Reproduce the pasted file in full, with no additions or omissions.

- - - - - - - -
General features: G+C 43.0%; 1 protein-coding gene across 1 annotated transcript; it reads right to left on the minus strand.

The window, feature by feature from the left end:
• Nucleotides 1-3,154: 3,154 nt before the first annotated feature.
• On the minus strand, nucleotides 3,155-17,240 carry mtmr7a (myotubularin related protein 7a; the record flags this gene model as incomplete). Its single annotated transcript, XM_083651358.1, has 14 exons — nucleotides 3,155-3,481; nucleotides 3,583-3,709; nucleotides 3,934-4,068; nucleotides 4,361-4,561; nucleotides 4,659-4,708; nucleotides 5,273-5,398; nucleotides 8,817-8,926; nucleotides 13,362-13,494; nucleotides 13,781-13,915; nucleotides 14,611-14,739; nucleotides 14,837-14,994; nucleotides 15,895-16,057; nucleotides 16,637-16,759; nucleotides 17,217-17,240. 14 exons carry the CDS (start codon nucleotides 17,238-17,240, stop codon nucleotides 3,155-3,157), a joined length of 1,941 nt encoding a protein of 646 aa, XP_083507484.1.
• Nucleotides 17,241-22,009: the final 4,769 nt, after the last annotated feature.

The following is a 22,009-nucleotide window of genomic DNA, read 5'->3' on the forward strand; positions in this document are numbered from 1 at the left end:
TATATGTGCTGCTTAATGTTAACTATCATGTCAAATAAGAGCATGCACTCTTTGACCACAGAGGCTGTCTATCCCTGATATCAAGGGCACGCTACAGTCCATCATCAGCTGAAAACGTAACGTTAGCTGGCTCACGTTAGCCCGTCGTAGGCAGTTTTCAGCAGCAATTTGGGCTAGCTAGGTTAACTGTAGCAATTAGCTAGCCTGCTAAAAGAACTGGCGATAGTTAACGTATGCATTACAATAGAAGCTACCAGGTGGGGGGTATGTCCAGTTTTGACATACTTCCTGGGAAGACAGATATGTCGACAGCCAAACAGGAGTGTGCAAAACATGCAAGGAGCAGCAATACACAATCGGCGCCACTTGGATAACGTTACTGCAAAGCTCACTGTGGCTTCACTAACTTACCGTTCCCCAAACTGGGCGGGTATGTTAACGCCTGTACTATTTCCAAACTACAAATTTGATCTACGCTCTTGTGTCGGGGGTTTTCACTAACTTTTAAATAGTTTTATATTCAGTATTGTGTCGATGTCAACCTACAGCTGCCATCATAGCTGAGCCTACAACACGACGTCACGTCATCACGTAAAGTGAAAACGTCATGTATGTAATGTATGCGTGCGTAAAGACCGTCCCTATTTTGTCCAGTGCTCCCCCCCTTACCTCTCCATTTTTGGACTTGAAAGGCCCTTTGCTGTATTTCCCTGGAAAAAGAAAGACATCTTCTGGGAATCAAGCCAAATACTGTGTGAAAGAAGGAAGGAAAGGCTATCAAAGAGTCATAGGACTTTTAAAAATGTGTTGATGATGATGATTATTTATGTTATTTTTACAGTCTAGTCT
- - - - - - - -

General features: G+C 43.0%; 1 protein-coding gene across 1 annotated transcript; it reads right to left on the minus strand.

The window, feature by feature from the left end:
• Nucleotides 1-3,154: 3,154 nt before the first annotated feature.
• On the minus strand, nucleotides 3,155-17,240 carry mtmr7a (myotubularin related protein 7a; the record flags this gene model as incomplete). Its single annotated transcript, XM_083651358.1, has 14 exons — nucleotides 3,155-3,481; nucleotides 3,583-3,709; nucleotides 3,934-4,068; nucleotides 4,361-4,561; nucleotides 4,659-4,708; nucleotides 5,273-5,398; nucleotides 8,817-8,926; nucleotides 13,362-13,494; nucleotides 13,781-13,915; nucleotides 14,611-14,739; nucleotides 14,837-14,994; nucleotides 15,895-16,057; nucleotides 16,637-16,759; nucleotides 17,217-17,240. 14 exons carry the CDS (start codon nucleotides 17,238-17,240, stop codon nucleotides 3,155-3,157), a joined length of 1,941 nt encoding a protein of 646 aa, XP_083507484.1.
• Nucleotides 17,241-22,009: the final 4,769 nt, after the last annotated feature.

The following is a 22,009-nucleotide window of genomic DNA, read 5'->3' on the forward strand; positions in this document are numbered from 1 at the left end:
TATATGTGCTGCTTAATGTTAACTATCATGTCAAATAAGAGCATGCACTCTTTGACCACAGAGGCTGTCTATCCCTGATATCAAGGGCACGCTACAGTCCATCATCAGCTGAAAACGTAACGTTAGCTGGCTCACGTTAGCCCGTCGTAGGCAGTTTTCAGCAGCAATTTGGGCTAGCTAGGTTAACTGTAGCAATTAGCTAGCCTGCTAAAAGAACTGGCGATAGTTAACGTATGCATTACAATAGAAGCTACCAGGTGGGGGGTATGTCCAGTTTTGACATACTTCCTGGGAAGACAGATATGTCGACAGCCAAACAGGAGTGTGCAAAACATGCAAGGAGCAGCAATACACAATCGGCGCCACTTGGATAACGTTACTGCAAAGCTCACTGTGGCTTCACTAACTTACCGTTCCCCAAACTGGGCGGGTATGTTAACGCCTGTACTATTTCCAAACTACAAATTTGATCTACGCTCTTGTGTCGGGGGTTTTCACTAACTTTTAAATAGTTTTATATTCAGTATTGTGTCGATGTCAACCTACAGCTGCCATCATAGCTGAGCCTACAACACGACGTCACGTCATCACGTAAAGTGAAAACGTCATGTATGTAATGTATGCGTGCGTAAAGACCGTCCCTATTTTGTCCAGTGCTCCCCCCCTTACCTCTCCATTTTTGGACTTGAAAGGCCCTTTGCTGTATTTCCCTGGAAAAAGAAAGACATCTTCTGGGAATCAAGCCAAATACTGTGTGAAAGAAGGAAGGAAAGGCTATCAAAGAGTCATAGGACTTTTAAAAATGTGTTGATGATGATGATTATTTATGTTATTTTTACAGTCTAGTCT